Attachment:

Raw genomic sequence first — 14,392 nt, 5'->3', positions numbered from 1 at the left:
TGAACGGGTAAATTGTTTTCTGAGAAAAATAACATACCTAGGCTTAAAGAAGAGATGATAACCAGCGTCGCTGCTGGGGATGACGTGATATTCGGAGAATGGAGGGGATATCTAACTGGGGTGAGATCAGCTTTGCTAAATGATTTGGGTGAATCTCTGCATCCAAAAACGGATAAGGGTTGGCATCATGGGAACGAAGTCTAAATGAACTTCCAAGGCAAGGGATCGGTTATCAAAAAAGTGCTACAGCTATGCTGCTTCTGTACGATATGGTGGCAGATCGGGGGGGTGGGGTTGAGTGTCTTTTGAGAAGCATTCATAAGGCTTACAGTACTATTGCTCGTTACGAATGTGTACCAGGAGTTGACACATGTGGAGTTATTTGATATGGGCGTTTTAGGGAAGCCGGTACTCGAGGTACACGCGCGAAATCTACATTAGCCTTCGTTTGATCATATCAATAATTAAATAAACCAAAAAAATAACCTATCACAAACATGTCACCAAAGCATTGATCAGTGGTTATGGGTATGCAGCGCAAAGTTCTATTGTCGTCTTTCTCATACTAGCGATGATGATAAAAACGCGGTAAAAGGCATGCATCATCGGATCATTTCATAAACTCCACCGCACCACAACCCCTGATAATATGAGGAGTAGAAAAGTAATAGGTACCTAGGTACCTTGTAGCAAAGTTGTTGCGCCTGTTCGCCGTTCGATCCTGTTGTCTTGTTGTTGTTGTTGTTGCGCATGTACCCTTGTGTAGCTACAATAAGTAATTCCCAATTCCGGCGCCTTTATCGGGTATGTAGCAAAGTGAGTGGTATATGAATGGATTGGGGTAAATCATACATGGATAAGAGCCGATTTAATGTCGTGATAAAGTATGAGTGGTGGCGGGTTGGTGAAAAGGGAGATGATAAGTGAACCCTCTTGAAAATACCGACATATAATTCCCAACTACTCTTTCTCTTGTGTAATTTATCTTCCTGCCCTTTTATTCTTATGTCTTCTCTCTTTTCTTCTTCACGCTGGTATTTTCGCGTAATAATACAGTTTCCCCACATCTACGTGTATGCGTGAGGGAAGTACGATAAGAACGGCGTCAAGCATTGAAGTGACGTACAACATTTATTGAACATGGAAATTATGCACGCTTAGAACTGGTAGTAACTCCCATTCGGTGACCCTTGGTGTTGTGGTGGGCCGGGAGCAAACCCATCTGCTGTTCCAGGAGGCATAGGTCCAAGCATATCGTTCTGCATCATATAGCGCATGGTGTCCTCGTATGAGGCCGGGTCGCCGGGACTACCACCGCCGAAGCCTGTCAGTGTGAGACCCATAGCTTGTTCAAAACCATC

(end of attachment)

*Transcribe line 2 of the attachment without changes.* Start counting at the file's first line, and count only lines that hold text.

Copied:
TGAACGGGTAAATTGTTTTCTGAGAAAAATAACATACCTAGGCTTAAAGAAGAGATGATAACCAGCGTCGCTGCTGGGGATGACGTGATATTCGGAGAATGGAGGGGATATCTAACTGGGGTGAGATCAGCTTTGCTAAATGATTTGGGTGAATCTCTGCATCCAAAAACGGATAAGGGTTGGCATCATGGGAACGAAGTCTAAATGAACTTCCAAGGCAAGGGATCGGTTATCAAAAAAGTGCTACAGCTATGCTGCTTCTGTACGATATGGTGGCAGATCGGGGGGGTGGGGTTGAGTGTCTTTTGAGAAGCATTCATAAGGCTTACAGTACTATTGCTCGTTACGAATGTGTACCAGGAGTTGACACATGTGGAGTTATTTGATATGGGCGTTTTAGGGAAGCCGGTACTCGAGGTACACGCGCGAAATCTACATTAGCCTTCGTTTGATCATATCAATAATTAAATAAACCAAAAAAATAACCTATCACAAACATGTCACCAAAGCATTGATCAGTGGTTATGGGTATGCAGCGCAAAGTTCTATTGTCGTCTTTCTCATACTAGCGATGATGATAAAAACGCGGTAAAAGGCATGCATCATCGGATCATTTCATAAACTCCACCGCACCACAACCCCTGATAATATGAGGAGTAGAAAAGTAATAGGTACCTAGGTACCTTGTAGCAAAGTTGTTGCGCCTGTTCGCCGTTCGATCCTGTTGTCTTGTTGTTGTTGTTGTTGCGCATGTACCCTTGTGTAGCTACAATAAGTAATTCCCAATTCCGGCGCCTTTATCGGGTATGTAGCAAAGTGAGTGGTATATGAATGGATTGGGGTAAATCATACATGGATAAGAGCCGATTTAATGTCGTGATAAAGTATGAGTGGTGGCGGGTTGGTGAAAAGGGAGATGATAAGTGAACCCTCTTGAAAATACCGACATATAATTCCCAACTACTCTTTCTCTTGTGTAATTTATCTTCCTGCCCTTTTATTCTTATGTCTTCTCTCTTTTCTTCTTCACGCTGGTATTTTCGCGTAATAATACAGTTTCCCCACATCTACGTGTATGCGTGAGGGAAGTACGATAAGAACGGCGTCAAGCATTGAAGTGACGTACAACATTTATTGAACATGGAAATTATGCACGCTTAGAACTGGTAGTAACTCCCATTCGGTGACCCTTGGTGTTGTGGTGGGCCGGGAGCAAACCCATCTGCTGTTCCAGGAGGCATAGGTCCAAGCATATCGTTCTGCATCATATAGCGCATGGTGTCCTCGTATGAGGCCGGGTCGCCGGGACTACCACCGCCGAAGCCTGTCAGTGTGAGACCCATAGCTTGTTCAAAACCATC